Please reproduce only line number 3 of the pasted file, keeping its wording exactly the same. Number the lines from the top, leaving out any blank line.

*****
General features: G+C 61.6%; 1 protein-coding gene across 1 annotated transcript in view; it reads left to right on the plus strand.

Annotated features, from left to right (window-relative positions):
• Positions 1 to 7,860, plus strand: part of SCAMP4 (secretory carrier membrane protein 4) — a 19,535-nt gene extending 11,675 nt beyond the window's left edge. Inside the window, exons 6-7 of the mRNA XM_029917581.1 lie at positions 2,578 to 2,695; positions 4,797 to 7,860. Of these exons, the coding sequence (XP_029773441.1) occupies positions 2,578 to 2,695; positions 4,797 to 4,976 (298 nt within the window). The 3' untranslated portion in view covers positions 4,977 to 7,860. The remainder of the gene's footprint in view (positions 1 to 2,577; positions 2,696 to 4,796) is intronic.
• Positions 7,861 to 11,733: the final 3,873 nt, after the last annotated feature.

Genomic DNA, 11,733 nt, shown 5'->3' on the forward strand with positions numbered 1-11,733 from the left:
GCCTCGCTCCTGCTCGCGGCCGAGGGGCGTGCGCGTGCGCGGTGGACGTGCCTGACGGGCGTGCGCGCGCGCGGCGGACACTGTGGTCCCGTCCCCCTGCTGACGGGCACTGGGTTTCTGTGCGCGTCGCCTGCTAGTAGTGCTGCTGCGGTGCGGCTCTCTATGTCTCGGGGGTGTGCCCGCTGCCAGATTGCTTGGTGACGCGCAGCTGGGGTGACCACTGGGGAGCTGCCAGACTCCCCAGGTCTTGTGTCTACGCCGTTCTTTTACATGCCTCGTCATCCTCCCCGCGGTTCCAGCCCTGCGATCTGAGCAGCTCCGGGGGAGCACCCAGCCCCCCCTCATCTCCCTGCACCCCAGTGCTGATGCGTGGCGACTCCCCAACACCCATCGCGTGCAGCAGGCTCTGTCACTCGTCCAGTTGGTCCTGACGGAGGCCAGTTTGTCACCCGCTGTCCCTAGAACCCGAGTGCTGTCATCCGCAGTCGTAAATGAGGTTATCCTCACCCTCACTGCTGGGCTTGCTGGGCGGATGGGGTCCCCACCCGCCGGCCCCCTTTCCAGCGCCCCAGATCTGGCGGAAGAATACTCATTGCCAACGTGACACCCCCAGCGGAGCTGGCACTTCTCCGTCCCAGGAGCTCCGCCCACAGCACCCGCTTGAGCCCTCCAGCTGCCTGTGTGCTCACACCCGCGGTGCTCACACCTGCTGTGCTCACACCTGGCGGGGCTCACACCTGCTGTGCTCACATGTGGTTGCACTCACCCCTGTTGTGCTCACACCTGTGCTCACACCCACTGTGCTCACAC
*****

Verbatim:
• Positions 1 to 7,860, plus strand: part of SCAMP4 (secretory carrier membrane protein 4) — a 19,535-nt gene extending 11,675 nt beyond the window's left edge. Inside the window, exons 6-7 of the mRNA XM_029917581.1 lie at positions 2,578 to 2,695; positions 4,797 to 7,860. Of these exons, the coding sequence (XP_029773441.1) occupies positions 2,578 to 2,695; positions 4,797 to 4,976 (298 nt within the window). The 3' untranslated portion in view covers positions 4,977 to 7,860. The remainder of the gene's footprint in view (positions 1 to 2,577; positions 2,696 to 4,796) is intronic.